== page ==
The Journal of Arthroplasty, Volume 32, Issue 5, 1641 - 1646

Incidence of Ceramic Liner Malseating After Ceramic-on-Ceramic Total Hip Arthroplasty Associated With Osteolysis: A 5- to 15-Year Follow-Up Study

Higuchi, Yoshitoshi et al.
Hip

Background

The aim of our study was to evaluate the clinical and radiographic outcomes of malseating of the acetabular liner in ceramic-on-ceramic total hip arthroplasty (THA).

Methods

Outcomes for 160 ceramic-on-ceramic THAs, contributed by 116 women and 39 men, were evaluated. Clinical and radiographic measurements were obtained over a 5- to 15-year follow-up for analysis.

Results

Liner malseating was identified in 20% of cases. Outcomes for 32 cases with liner malseating (group A) were compared to outcomes for 128 joints with correct liner seating (group B). The Harris hip score at the last follow-up was 90.1 for group A and 89.6 for group B. Osteolysis was identified in 5 cases in group A (15.6%), compared to 3 cases in group B (P < .001). No significant between-group differences were identified with regard to ceramic fracture, audible squeaking, loosening of components, and revision THA. The mean annual liner wear rate was comparable between groups, 0.0045 mm/y for group A and 0.0039 mm/y for group B. The 10-year Kaplan-Meier survivorship, based on an end point of revision THA, was 100% for group A and 99.0% for group B.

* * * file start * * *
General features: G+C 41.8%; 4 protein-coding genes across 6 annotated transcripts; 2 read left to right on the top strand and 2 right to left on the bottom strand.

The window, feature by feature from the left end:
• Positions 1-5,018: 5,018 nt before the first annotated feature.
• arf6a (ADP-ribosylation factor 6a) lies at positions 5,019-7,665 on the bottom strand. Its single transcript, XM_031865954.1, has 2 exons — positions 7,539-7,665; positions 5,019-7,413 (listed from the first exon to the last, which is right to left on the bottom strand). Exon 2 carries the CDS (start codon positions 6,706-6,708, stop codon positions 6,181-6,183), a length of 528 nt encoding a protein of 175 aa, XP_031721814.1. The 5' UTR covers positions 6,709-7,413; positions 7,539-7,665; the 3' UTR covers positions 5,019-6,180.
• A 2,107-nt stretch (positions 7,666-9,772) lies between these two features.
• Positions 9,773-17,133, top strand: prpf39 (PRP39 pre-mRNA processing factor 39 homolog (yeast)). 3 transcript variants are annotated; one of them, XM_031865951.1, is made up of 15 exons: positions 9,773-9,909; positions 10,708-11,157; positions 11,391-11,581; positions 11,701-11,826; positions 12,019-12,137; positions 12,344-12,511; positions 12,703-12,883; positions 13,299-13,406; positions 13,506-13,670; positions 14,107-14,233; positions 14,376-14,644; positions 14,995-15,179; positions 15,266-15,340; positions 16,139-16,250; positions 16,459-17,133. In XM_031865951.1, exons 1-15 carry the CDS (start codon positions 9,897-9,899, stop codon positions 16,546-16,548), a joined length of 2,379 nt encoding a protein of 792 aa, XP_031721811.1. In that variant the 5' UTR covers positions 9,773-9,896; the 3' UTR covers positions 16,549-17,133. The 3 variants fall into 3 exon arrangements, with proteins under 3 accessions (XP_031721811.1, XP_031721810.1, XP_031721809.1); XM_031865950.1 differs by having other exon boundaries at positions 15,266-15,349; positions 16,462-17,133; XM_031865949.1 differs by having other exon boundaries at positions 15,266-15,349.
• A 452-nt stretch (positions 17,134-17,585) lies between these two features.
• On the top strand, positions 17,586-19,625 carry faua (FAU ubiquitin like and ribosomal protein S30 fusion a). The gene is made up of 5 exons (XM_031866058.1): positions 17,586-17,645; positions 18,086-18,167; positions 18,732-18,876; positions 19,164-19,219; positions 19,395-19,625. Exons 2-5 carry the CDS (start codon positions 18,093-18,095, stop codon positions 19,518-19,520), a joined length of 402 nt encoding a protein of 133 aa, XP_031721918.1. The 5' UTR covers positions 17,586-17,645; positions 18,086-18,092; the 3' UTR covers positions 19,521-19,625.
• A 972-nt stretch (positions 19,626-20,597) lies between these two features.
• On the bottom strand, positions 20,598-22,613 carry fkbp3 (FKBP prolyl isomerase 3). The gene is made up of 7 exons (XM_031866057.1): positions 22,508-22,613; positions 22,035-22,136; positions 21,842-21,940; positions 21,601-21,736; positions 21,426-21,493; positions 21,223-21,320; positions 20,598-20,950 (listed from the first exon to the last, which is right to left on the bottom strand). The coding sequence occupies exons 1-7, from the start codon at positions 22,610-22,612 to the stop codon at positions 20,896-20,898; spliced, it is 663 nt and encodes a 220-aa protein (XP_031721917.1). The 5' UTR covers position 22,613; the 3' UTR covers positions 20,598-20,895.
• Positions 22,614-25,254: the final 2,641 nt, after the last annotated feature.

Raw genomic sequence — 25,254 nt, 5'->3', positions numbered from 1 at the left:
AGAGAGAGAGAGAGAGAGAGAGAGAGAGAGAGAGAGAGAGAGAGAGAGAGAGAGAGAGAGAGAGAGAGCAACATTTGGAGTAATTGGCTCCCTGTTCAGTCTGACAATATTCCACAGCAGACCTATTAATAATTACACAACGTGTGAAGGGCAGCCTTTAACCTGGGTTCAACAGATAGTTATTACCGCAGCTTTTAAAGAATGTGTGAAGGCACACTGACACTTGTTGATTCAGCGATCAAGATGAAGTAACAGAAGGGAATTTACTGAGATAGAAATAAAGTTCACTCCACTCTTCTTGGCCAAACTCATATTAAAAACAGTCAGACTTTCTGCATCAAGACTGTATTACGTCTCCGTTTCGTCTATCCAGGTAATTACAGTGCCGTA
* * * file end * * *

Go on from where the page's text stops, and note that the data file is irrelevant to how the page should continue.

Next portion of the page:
Conclusion

Over a moderate-length follow-up of 5-15 years, malseating of the acetabular liner was not associated with negative clinical outcomes or THA survivorship. Malseating did increase the incidence of osteolysis, a risk factor for adverse effects. Long-term follow-up studies are needed to fully quantify the effects of malseating of the acetabular liner.


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